Trilingual Indian movie Saaho wrapped 50 days of filming in Abu Dhabi on Monday. The lengthy shoot makes it the second longest Indian movie production to take place in Abu Dhabi, following last year's Tiger Zinda Hai. With around 250 crew and 37 vehicles used on the shoot, the film is also one of the grandest yet to shoot in the Emirate - with a budget estimated at around $46M (Dh169 million) it is set to be the second most expensive Indian movie ever made when it releases in 2019, second only to 2018's 2.0.
Prabhas on the action scenes in Saaho and 'legend' Kenny Bates
The movie's star Prabhas, however, revealed that, following the huge action sequences, including one epic car chase that took 20 days to shoot, not many of those vehicles will be in a fit state to star in any future movies: “We ended up crashing, I think, 27 cars and five trucks,” The actor recalls. “Whatever cars we had, we crashed them. They’re burning, blasting, it was great fun.”
The automotive carnage was, at least in part, down to the movie's stunt co-ordinator Kenny Bates, a Hollywood mainstay who has also worked on the Mission Impossible and Transformers franchises, as well as serving as an assistant or second-unit director on movies including Kingsman: The Secret Service and the rebooted The Texas Chainsaw Massacre.
Bates, Prabhas reveals, is a man who likes to do things properly: "Kenny Bates is a legend. Him and the European crew came to Abu Dhabi I think two years ago to reccie all the locations, and he wanted to do everything for real. He wanted cars crashing, cars flying, he really wanted to shoot everything for real, not use effects. Some of the films you watch the action is 70, 80, 90 per cent effects, but not here. The action scenes you'll see in Saaho are all real - it's going to look fantastic."
On shooting in Abu Dhabi: they 'closed the roads we needed'
The Abu Dhabi location itself proved crucial to being able to shoot the kind of action sequences Bates required, Prabhas reveals: “It’s so rare to be able to get bridges and infrastructure and city locations like that,” he says. “But here was great. The team at twofour54 were really helpful. They gave us all the best roads, the best buildings, closed the roads we needed, whatever we wanted. It was a really smooth process and it’s hard to get that with these kind of scenes.”
Prabhas also admits that he had reservations about shooting during Ramadan – the first time he had done so in the Arab world. However, he says that his concerns proved unfounded in reality: “We were a little worried at first shooting in Ramadan, we didn’t know how practical it would be, but it’s not what I expected at all,” he reveals. “It’s been easy. You can definitely shoot during Ramadan, I would say to anyone else thinking about it. It’s not caused us any problems at all.”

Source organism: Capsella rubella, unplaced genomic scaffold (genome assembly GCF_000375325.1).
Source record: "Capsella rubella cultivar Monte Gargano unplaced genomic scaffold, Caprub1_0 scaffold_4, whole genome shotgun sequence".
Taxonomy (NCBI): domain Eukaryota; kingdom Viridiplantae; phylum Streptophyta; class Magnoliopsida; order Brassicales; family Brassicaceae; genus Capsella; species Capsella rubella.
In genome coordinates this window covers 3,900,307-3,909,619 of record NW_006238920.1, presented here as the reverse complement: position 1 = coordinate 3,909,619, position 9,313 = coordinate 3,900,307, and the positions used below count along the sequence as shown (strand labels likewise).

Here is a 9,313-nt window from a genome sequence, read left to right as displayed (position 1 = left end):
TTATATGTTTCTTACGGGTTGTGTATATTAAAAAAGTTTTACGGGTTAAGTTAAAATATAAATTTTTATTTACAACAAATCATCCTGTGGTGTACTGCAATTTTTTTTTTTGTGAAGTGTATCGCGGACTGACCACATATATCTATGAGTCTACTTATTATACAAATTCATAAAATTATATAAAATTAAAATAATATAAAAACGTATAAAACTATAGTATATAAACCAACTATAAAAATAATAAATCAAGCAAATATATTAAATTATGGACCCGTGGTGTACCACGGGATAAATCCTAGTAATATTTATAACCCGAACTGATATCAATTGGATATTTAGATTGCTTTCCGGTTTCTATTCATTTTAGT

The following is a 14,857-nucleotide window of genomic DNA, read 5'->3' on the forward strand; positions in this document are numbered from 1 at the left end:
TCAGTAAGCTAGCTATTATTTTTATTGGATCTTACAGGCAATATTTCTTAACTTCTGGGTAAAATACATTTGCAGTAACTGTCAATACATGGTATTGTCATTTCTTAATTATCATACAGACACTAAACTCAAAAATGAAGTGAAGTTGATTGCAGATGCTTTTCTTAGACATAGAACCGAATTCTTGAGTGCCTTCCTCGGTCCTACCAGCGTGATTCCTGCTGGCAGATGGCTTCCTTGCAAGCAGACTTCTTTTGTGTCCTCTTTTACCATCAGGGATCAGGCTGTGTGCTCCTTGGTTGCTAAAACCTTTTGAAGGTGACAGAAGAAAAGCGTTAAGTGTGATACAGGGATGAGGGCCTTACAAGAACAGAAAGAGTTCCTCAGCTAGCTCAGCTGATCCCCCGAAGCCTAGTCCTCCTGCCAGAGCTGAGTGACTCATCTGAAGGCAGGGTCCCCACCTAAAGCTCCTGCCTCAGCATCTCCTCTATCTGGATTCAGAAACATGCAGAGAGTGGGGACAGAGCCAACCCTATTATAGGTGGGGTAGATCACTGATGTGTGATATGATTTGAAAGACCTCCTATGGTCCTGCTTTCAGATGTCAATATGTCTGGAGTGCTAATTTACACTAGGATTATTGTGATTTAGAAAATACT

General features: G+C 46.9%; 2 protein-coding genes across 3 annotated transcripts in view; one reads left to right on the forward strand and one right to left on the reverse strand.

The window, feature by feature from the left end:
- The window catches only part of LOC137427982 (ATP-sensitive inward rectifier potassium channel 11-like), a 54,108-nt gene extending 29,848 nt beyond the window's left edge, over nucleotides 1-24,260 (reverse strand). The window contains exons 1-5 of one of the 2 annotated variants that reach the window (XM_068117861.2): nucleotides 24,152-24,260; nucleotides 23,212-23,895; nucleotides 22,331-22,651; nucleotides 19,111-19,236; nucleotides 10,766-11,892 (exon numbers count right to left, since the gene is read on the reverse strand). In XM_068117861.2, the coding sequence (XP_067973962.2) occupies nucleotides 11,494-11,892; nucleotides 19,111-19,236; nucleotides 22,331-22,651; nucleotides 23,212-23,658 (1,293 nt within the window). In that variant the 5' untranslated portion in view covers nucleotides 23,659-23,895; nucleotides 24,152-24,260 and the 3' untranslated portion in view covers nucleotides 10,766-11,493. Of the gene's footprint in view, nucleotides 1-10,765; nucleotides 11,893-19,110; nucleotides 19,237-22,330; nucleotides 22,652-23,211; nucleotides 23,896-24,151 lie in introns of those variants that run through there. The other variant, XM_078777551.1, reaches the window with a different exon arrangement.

What Prabhas does in his down time
Having spent 50 days shooting in Abu Dhabi, Prabhus says that his hectic schedule hasn’t allowed him to see too much of the city and surrounding Emirate, although he has visited Sheikh Zayed Grand Mosque. Generally, however, his downtime sounds like it’s been a fairly simple affair: “I have a home theatre so I like to watch films on that, and I like to play volleyball on the beautiful white sands too. But mostly it’s about friends,” he says. “Even when I’m on set I’m always among friends. On this film, the producers, one is a cousin, one is a childhood friend. The costume designer is a friend, so there are 20 or 30 of us that are friends always. It really doesn’t feel like I’m working.”
One popular UAE hobby that Prabhas definitely hasn’t got into during his extended stay is shopping, even though many of his colleagues have been taking advantage of the many malls on offer to visitors: “Even in a big mall, maximum one hour, that’s all I can do,” he laughs.
“I’m a very fast shopper, I’m very quick, whether it’s big money or small money, it really doesn’t matter to me. I just get all my things that I need together and get out as quickly as possible.”
On getting the right take in Saaho in three languages
Fortunately, Prabhas says he doesn’t take the same approach to shooting his scenes: “No, no, I’m totally the opposite with shooting,” he says. “I might take three days, four days even, to get the right take. Like with this shoot here, we had 40, 50 days, so if it needs four days to get the shot that’s what I’ll do. It has to be right.”
The need for multiple takes was even greater than usual on Saaho, as the movie is shooting concurrently in three languages – Telugu, Tamil and Hindi, meaning that even a perfect scene would require at least three takes, one in each language: "It was very hard shooting a trilingual film," Prabhas, who has previously mostly shot Telugu films, admits. "Not just for the actors, but for the technicians and directors too. You get that moment and it's like 'Yes, good, ok, that's a wrap.' Then it's 'right – now do it in Hindi.' It was a big challenge."
What's next for Prabhas? A love story
For Prabhas, with the epic Abu Dhabi action sequences now complete, as well as some more downtempo, dramatic scenes that the actor reveals were also shot in the city, his journey on Saaho is almost over.
He says that after the high-octane Abu Dhabi shoot, he intends to slow things down a little for his next, as-yet-unnamed movie: “When I’m finished with this I start on another movie in June,” he says. “That’ll be very different. It’s a love story and we’ll be filming mostly in Europe. You’ll see a very different side of me in that. I don’t only do the big action films, so I’m looking forward to a change of pace.”